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Support - (fb2k) / Re: Pioneer u-05 DSD issue
Last post by dejanm -
I do not want to start religious discussions DSD vs PCM. That is also not the point when you build a product like Foobar.

Earlier versions of F2K had the possibility to open two control panels: one of driver itself (in this case that would be Pioneer driver) and ASIO Proxy. Now there is no such possibility. Therefore, I cannot assign Pioneer driver to the ASIO Proxy (what I did - I install the trial of JRiver and there did this association, and then it works also in F2K - but that is not how it should be). Why it would be difficult to integrate in F2K, just like it has been done in JRiver, SACD plug-in, Asio support and Asio Proxy, provide couple of panels where it can be simply selected the output driver and in that way make DSD support available and easy to use.

I am using foo_input_sacd having in that way the capability to convert DSD into PCM. That part is working just fine. But the users want to have the flexibility to use different formats. You know how we are ...  :D
Support - (fb2k) / Setting Up On iPad
Last post by enofile -
Please excuse my lack of knowledge.  I am 68, and have issues with digital applications.
I just purchased a Teac Ai 301 DA integrated amp.  It has a USB post and I want to play music from Foobar 2000 through the Coincident Victory II speakers hooked into the amp.  However, when I plug my iPad into the USB post, music just comes out of the iPad speakers.  I do not comprehend why the speakers are circumvented.  With Bluetooth, streaming music from Spotify is played through the Coincidents.  Can anyone help me.  Also, when I install the Foobar2000 app on to my iPad, it oddly is downloaded to the Video Recorder.  Where should Foobar2000 land on my iPad?  Certainly, the Video Recorder is not the correct runway. 
Thank you.
AAC - General / Re: Is there any difference between AAC and MP3 for wireless use today?
Last post by darkbyte -
I was testing Bluetooth's default SBC encoder for car listening in the past, and I've found that highly compressed sources can sound bad when further transcoded for Bluetooth transmission (this is with a recent Android version which uses the higher bitpool setting, I'm not familiar how iPhone behaves in this situation).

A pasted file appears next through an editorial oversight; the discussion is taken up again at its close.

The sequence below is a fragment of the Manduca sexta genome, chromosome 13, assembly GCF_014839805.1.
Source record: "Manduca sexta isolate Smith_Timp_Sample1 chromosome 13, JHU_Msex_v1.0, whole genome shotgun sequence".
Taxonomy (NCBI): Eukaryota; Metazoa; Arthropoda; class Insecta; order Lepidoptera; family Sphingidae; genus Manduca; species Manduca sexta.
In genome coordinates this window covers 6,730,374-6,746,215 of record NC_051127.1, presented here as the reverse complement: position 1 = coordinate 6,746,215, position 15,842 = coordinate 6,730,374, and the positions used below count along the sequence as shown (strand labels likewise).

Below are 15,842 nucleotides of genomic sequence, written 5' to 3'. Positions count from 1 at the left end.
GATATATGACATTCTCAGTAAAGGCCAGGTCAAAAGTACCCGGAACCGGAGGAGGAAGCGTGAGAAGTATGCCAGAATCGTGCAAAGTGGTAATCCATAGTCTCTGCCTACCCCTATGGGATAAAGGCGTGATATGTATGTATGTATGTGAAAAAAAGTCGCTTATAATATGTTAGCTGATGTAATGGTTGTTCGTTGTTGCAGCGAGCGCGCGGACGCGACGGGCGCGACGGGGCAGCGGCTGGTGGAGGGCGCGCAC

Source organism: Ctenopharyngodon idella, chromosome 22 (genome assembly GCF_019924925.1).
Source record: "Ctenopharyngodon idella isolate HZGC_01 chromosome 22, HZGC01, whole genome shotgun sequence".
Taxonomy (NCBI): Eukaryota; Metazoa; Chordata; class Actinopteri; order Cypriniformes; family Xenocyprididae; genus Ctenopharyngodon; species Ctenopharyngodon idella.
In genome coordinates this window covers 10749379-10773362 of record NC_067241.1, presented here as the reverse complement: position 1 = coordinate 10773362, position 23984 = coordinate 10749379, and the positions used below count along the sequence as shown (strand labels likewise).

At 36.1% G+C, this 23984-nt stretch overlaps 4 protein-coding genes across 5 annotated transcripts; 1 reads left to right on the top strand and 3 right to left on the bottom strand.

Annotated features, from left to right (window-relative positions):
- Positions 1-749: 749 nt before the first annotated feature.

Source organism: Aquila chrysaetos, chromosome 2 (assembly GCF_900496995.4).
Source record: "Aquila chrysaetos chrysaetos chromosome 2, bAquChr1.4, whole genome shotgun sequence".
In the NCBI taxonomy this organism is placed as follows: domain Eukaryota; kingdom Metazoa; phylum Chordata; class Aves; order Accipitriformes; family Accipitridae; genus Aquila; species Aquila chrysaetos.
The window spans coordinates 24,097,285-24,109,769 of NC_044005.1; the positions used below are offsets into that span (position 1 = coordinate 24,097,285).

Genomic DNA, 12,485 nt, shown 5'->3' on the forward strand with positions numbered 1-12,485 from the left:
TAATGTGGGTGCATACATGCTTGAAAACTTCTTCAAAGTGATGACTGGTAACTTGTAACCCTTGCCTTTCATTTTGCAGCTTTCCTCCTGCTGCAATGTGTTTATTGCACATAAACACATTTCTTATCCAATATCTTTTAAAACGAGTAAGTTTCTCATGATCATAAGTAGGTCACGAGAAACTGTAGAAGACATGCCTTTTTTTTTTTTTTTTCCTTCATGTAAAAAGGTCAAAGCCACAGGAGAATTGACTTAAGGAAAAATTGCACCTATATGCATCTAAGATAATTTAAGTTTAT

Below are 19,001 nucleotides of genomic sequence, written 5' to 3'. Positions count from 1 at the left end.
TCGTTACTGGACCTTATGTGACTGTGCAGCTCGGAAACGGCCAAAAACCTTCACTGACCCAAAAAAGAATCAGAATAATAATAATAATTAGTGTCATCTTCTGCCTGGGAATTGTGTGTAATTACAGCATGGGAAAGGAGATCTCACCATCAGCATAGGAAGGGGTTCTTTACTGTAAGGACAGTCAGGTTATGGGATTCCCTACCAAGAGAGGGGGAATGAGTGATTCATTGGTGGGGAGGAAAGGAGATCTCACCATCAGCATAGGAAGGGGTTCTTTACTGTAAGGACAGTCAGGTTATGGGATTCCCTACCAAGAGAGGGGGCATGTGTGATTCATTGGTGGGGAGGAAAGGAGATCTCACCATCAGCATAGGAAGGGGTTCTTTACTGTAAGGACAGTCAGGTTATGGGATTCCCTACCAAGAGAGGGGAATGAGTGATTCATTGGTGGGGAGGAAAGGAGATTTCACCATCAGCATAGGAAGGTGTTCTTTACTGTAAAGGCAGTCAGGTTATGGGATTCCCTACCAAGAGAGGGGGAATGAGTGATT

Without any scientific evaluation, just as an idea where you can start experimenting, in my findings you cannot go wrong with :
- Lossless, or LossyWav or WavPack Lossy (basically any encoder which lower bit depth and shift introduced noise in the upper frequency domain), this was the best source in my opinion for further transcoding
- Musepack (matches nicely with SBC's subband allocation), my second best choice
- AAC-LC/MP3 >= 160kbps
- Opus >= 96kbps
- HE-AAC (I've tried this with web radio stations and seems to keep the stereo separation nicely, also the highs are already artificially altered so SBC doesn't seem to make much of a difference anyway)

Just my 2 cents.
With AptX I don't think you have to care too much about the source, because AptX seems to work very much like LossyWav and makes a variable bit depth encoding.
Support - (fb2k) / Re: How can I speed up autoplaylists initialization?
Last post by davideleo -
Daeron, I totally agree with all you wrote, so let me make it clear that I'm not asking for an IT support on the foobar2000 forum. I already thought my hardware through elsewhere and I don't need to go over it here. Neither am I asking assistance for my foobar2000 setup, which I'm actually happy with and is not flawed as you assume, it is just slow on start up.
I'm asking how are computer resources used by the query process and what is the optimal hardware configuration to speed it up.

I'm not upgrading my hardware for foobar2000, but since I am upgrading it anyway, I just want to make sure no stone is left unturned to make autoplaylist initialization as fast as possible.
Vinyl / Re: How stable are record decks in terms of tempo/pitch? (Drifting)
Last post by Maurits -
You could also look for an old Dual turntable. I still have mine. They are belt driven, have a 7 1/2 lb. platter, and a speed adjustment with a built in strobe.
I was going to say something similar. In the days when I still messed around with vinyl because better things hadn't been invented yet you basically had two types of turn tables. TTs for listening used to have a heavy platter so even if the motor wasn't that good, the inertia of a few hundred grams of spinning metal would prevent audible fluctuations. They also came with a thick rubbery mat so the vinyl wouldn't move in relation to the platter.

TTs for DJ-ing on the other used to have ultra light platters made of aluminium. This allowed them to reach or change target speed extremely quickly, useful for beat matching etc. They also often came with a slipmat made specifically to have very low friction for easy scratching and pitching.

Needless to say, if you want to record the vinyl true to its intended sound (and don't want to spend money on digital versions) you would want to invest in one of the first types of turntables and stay away from the DJ types.
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